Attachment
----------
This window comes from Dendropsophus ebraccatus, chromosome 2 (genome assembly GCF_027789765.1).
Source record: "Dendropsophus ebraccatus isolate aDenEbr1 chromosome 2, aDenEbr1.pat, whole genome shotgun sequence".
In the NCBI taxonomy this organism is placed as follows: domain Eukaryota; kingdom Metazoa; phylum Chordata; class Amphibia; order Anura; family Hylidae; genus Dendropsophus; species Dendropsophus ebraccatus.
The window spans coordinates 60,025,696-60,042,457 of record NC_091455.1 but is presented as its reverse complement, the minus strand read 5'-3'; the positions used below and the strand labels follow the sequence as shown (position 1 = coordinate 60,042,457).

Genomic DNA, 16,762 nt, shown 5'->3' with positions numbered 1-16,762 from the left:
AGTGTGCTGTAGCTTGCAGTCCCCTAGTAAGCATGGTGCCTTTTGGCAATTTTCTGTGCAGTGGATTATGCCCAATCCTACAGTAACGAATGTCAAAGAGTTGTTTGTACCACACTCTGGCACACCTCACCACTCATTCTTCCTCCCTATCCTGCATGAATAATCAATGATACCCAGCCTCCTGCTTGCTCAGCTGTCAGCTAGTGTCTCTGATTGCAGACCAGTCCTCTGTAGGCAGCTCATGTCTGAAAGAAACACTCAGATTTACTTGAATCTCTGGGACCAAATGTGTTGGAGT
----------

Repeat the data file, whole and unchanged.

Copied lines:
This window comes from Dendropsophus ebraccatus, chromosome 2 (genome assembly GCF_027789765.1).
Source record: "Dendropsophus ebraccatus isolate aDenEbr1 chromosome 2, aDenEbr1.pat, whole genome shotgun sequence".
In the NCBI taxonomy this organism is placed as follows: domain Eukaryota; kingdom Metazoa; phylum Chordata; class Amphibia; order Anura; family Hylidae; genus Dendropsophus; species Dendropsophus ebraccatus.
The window spans coordinates 60,025,696-60,042,457 of record NC_091455.1 but is presented as its reverse complement, the minus strand read 5'-3'; the positions used below and the strand labels follow the sequence as shown (position 1 = coordinate 60,042,457).

Genomic DNA, 16,762 nt, shown 5'->3' with positions numbered 1-16,762 from the left:
AGTGTGCTGTAGCTTGCAGTCCCCTAGTAAGCATGGTGCCTTTTGGCAATTTTCTGTGCAGTGGATTATGCCCAATCCTACAGTAACGAATGTCAAAGAGTTGTTTGTACCACACTCTGGCACACCTCACCACTCATTCTTCCTCCCTATCCTGCATGAATAATCAATGATACCCAGCCTCCTGCTTGCTCAGCTGTCAGCTAGTGTCTCTGATTGCAGACCAGTCCTCTGTAGGCAGCTCATGTCTGAAAGAAACACTCAGATTTACTTGAATCTCTGGGACCAAATGTGTTGGAGT